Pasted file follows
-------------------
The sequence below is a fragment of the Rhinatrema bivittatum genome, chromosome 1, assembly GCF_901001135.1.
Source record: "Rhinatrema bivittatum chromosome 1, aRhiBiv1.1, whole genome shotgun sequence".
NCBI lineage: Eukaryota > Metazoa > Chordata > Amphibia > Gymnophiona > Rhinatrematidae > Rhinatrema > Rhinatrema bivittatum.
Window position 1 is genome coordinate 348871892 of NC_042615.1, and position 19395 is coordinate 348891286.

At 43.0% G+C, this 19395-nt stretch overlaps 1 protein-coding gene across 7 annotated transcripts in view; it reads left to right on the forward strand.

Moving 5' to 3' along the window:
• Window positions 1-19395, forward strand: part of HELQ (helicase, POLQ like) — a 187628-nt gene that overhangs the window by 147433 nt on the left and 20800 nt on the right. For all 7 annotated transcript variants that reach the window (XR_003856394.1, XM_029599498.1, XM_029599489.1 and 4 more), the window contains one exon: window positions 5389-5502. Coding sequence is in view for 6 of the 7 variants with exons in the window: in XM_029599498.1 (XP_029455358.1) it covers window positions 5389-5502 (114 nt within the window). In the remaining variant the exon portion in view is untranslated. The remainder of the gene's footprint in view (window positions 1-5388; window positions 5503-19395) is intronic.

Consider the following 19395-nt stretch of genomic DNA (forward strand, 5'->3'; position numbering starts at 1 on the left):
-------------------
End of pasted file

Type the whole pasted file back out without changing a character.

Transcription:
The sequence below is a fragment of the Rhinatrema bivittatum genome, chromosome 1, assembly GCF_901001135.1.
Source record: "Rhinatrema bivittatum chromosome 1, aRhiBiv1.1, whole genome shotgun sequence".
NCBI lineage: Eukaryota > Metazoa > Chordata > Amphibia > Gymnophiona > Rhinatrematidae > Rhinatrema > Rhinatrema bivittatum.
Window position 1 is genome coordinate 348871892 of NC_042615.1, and position 19395 is coordinate 348891286.

At 43.0% G+C, this 19395-nt stretch overlaps 1 protein-coding gene across 7 annotated transcripts in view; it reads left to right on the forward strand.

Moving 5' to 3' along the window:
• Window positions 1-19395, forward strand: part of HELQ (helicase, POLQ like) — a 187628-nt gene that overhangs the window by 147433 nt on the left and 20800 nt on the right. For all 7 annotated transcript variants that reach the window (XR_003856394.1, XM_029599498.1, XM_029599489.1 and 4 more), the window contains one exon: window positions 5389-5502. Coding sequence is in view for 6 of the 7 variants with exons in the window: in XM_029599498.1 (XP_029455358.1) it covers window positions 5389-5502 (114 nt within the window). In the remaining variant the exon portion in view is untranslated. The remainder of the gene's footprint in view (window positions 1-5388; window positions 5503-19395) is intronic.

Consider the following 19395-nt stretch of genomic DNA (forward strand, 5'->3'; position numbering starts at 1 on the left):